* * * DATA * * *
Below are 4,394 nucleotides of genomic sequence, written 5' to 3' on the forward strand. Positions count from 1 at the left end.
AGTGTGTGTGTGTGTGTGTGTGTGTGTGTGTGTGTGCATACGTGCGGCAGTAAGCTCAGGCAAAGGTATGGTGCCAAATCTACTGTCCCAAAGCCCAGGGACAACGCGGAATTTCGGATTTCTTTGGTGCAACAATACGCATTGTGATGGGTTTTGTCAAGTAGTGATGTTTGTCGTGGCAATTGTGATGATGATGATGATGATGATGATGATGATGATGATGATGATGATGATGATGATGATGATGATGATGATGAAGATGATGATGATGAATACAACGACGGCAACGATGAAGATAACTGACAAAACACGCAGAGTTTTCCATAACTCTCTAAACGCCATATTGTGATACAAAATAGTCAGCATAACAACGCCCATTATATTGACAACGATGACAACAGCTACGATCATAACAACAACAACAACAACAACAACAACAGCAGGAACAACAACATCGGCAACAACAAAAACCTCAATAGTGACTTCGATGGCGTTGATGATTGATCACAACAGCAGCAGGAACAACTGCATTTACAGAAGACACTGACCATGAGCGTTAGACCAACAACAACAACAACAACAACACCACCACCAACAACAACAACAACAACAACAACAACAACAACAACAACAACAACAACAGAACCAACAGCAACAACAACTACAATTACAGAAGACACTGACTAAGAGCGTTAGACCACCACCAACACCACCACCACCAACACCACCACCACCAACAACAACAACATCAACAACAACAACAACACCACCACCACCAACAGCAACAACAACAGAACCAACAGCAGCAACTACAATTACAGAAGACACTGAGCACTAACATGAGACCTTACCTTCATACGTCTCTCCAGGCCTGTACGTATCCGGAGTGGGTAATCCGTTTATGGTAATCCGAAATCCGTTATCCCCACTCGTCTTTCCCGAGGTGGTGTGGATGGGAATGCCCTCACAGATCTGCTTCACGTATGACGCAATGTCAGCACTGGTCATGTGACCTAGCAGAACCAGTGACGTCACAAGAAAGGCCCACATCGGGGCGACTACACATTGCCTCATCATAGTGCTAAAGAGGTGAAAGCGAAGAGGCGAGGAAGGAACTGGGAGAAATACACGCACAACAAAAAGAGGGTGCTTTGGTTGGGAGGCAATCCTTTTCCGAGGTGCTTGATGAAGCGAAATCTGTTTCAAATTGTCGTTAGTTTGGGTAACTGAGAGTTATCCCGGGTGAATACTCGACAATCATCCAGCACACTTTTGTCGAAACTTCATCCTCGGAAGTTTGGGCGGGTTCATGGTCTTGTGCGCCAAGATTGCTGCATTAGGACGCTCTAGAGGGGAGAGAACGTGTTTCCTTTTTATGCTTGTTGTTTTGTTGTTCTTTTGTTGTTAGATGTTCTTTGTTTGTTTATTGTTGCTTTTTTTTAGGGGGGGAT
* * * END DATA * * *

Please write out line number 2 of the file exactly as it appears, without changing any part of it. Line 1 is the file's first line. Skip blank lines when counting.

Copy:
AGTGTGTGTGTGTGTGTGTGTGTGTGTGTGTGTGTGCATACGTGCGGCAGTAAGCTCAGGCAAAGGTATGGTGCCAAATCTACTGTCCCAAAGCCCAGGGACAACGCGGAATTTCGGATTTCTTTGGTGCAACAATACGCATTGTGATGGGTTTTGTCAAGTAGTGATGTTTGTCGTGGCAATTGTGATGATGATGATGATGATGATGATGATGATGATGATGATGATGATGATGATGATGATGATGATGATGATGAAGATGATGATGATGAATACAACGACGGCAACGATGAAGATAACTGACAAAACACGCAGAGTTTTCCATAACTCTCTAAACGCCATATTGTGATACAAAATAGTCAGCATAACAACGCCCATTATATTGACAACGATGACAACAGCTACGATCATAACAACAACAACAACAACAACAACAACAGCAGGAACAACAACATCGGCAACAACAAAAACCTCAATAGTGACTTCGATGGCGTTGATGATTGATCACAACAGCAGCAGGAACAACTGCATTTACAGAAGACACTGACCATGAGCGTTAGACCAACAACAACAACAACAACAACACCACCACCAACAACAACAACAACAACAACAACAACAACAACAACAACAACAACAACAGAACCAACAGCAACAACAACTACAATTACAGAAGACACTGACTAAGAGCGTTAGACCACCACCAACACCACCACCACCAACACCACCACCACCAACAACAACAACATCAACAACAACAACAACACCACCACCACCAACAGCAACAACAACAGAACCAACAGCAGCAACTACAATTACAGAAGACACTGAGCACTAACATGAGACCTTACCTTCATACGTCTCTCCAGGCCTGTACGTATCCGGAGTGGGTAATCCGTTTATGGTAATCCGAAATCCGTTATCCCCACTCGTCTTTCCCGAGGTGGTGTGGATGGGAATGCCCTCACAGATCTGCTTCACGTATGACGCAATGTCAGCACTGGTCATGTGACCTAGCAGAACCAGTGACGTCACAAGAAAGGCCCACATCGGGGCGACTACACATTGCCTCATCATAGTGCTAAAGAGGTGAAAGCGAAGAGGCGAGGAAGGAACTGGGAGAAATACACGCACAACAAAAAGAGGGTGCTTTGGTTGGGAGGCAATCCTTTTCCGAGGTGCTTGATGAAGCGAAATCTGTTTCAAATTGTCGTTAGTTTGGGTAACTGAGAGTTATCCCGGGTGAATACTCGACAATCATCCAGCACACTTTTGTCGAAACTTCATCCTCGGAAGTTTGGGCGGGTTCATGGTCTTGTGCGCCAAGATTGCTGCATTAGGACGCTCTAGAGGGGAGAGAACGTGTTTCCTTTTTATGCTTGTTGTTTTGTTGTTCTTTTGTTGTTAGATGTTCTTTGTTTGTTTATTGTTGCTTTTTTTTAGGGGGGGAT